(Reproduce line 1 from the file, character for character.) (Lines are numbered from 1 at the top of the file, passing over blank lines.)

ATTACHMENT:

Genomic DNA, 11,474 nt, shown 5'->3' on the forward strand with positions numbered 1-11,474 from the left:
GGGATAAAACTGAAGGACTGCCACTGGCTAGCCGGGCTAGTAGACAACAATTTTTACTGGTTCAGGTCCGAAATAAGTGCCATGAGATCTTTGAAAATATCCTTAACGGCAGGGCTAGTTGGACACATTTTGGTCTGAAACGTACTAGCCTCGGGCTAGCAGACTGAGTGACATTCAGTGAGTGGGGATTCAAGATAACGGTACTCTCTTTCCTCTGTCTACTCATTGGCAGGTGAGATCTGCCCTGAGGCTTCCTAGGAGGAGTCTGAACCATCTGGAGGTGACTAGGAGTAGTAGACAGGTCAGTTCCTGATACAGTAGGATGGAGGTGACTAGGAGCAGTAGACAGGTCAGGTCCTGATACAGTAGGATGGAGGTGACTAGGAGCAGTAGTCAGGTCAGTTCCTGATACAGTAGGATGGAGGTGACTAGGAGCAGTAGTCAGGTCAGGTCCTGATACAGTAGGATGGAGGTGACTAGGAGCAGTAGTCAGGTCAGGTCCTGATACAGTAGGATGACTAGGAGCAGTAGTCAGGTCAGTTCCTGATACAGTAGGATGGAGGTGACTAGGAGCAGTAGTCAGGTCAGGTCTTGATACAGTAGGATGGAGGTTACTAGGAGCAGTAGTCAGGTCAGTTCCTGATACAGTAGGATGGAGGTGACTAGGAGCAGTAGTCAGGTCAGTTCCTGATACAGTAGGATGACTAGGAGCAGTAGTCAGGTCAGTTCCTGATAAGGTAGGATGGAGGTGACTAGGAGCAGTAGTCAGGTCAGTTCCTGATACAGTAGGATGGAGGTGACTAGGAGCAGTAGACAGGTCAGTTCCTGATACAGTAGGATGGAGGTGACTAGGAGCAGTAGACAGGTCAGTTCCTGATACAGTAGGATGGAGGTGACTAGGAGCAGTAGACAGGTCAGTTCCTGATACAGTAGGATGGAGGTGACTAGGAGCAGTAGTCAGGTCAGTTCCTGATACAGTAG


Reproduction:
Genomic DNA, 11,474 nt, shown 5'->3' on the forward strand with positions numbered 1-11,474 from the left: